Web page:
This is a guest blog from Robert McGill (Teacher of English as an Additional Language South Ayrshire Council) sharing the work South Ayrshire has done to engage with parents who are new to Scotland.
On Friday 28th November, 2014 we had one of the best experiences of our teaching careers when we held the first English as an Additional Language (EAL) Parent Forum in South Ayrshire. Approximately 55 parents made the extra effort to come to the John Pollock Centre in Ayr to tell us about their and their children’s experiences in our schools. It was an excellent forum to get to know each other a little bit better.
Everyone was excited about this event particularly when we saw the invitation letter acceptances coming back in such big numbers. 12 languages were represented on the day: Spanish, Tagalog, Punjabi, Visayan, Swahili, Yoruba, Greek, Turkish, Russian, Nepali, Polish and English. We had sent the invitations out to parents in the home languages as well as in English and the parents made special mention of this telling us that they really appreciated our efforts to use their home languages. Of the 12 languages represented there was a request for four interpreters: Punjabi, Spanish, Nepali and Polish which we were able to provide. These interpreters played such an important role in helping everyone to communicate and share with each other.
As this was our first ever parent forum we were to have we looked at what the issues and concerns of parents are from carrying out a search of the internet. We found the ‘Bilingual Matters’ website to be a wealth of information as they have worked extensively with bilingual parents and have kindly shared their findings and experiences. We also found the British Council EAL Nexus website very useful and we adapted information gained from these websites to provide information to help parents understand the Scottish education system and supporting bilingualism.
As we delivered our talk, which highlighted the importance of developing the home language at home and that parents didn’t need to speak English at home, you could see relief appearing on the parents’ faces. More important than focusing on English is the quality of communication within the family. We talked about the challenges of families with bilingual siblings with sometimes the older sibling wanting to speak English and how this affected the younger brothers’ and sisters’ use and development of the home language. Our core message was that bilingualism was positive and advantageous for all young people.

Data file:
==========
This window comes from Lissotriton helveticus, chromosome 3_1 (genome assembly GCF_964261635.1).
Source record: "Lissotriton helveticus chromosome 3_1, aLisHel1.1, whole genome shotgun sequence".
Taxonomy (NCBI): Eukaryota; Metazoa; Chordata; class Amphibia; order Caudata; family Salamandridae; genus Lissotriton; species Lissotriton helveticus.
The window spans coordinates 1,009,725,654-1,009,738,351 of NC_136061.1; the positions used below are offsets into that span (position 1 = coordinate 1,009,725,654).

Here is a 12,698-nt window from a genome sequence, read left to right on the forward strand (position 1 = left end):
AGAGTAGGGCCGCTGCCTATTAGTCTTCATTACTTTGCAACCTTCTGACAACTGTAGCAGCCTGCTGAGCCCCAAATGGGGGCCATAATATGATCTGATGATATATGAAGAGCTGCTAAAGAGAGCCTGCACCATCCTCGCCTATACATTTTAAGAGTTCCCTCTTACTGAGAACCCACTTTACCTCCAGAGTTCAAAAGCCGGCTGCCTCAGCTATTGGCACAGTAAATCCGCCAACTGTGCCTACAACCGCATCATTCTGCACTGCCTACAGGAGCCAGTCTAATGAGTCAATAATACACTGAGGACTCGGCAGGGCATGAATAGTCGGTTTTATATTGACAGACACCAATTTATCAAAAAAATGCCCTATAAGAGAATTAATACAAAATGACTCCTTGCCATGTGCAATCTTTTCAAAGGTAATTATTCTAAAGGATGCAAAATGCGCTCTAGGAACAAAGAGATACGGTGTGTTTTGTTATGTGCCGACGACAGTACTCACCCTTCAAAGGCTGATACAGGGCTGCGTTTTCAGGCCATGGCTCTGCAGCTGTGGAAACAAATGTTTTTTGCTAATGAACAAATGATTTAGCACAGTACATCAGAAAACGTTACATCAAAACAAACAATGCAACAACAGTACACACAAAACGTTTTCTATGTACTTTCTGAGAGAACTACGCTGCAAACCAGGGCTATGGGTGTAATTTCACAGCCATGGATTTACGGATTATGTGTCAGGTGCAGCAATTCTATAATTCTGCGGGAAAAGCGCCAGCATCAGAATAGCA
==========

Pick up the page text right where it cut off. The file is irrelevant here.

The core message from the parents was that having specialist language teachers helped their children to learn English and to settle into school life. The parents also told us that they liked and valued the bilingual books which we send home to help parents and children develop the home language and which we have in schools as a way to value and an opportunity to use home languages. The parents told us that interpretation in the schools is fundamental to help them communicate with class teachers and schools. Bilingual parents would like more EAL support available in schools, they would like more support for developing English at home and they wanted easier access to the EAL teacher.
We now have EAL information leaflets translated into some of our home languages which have the contact details for each EAL teacher. We were able to receive funding from South Ayrshire to have key school documents translated into Polish. We have created management advice for translated documents. We have increased our bilingual books library. We are going to continue to have an annual EAL Parents Forum. It was a great day which the parents and EAL staff enjoyed and in which we both learned so much.
Here are some of the information leaflets created for EAL parents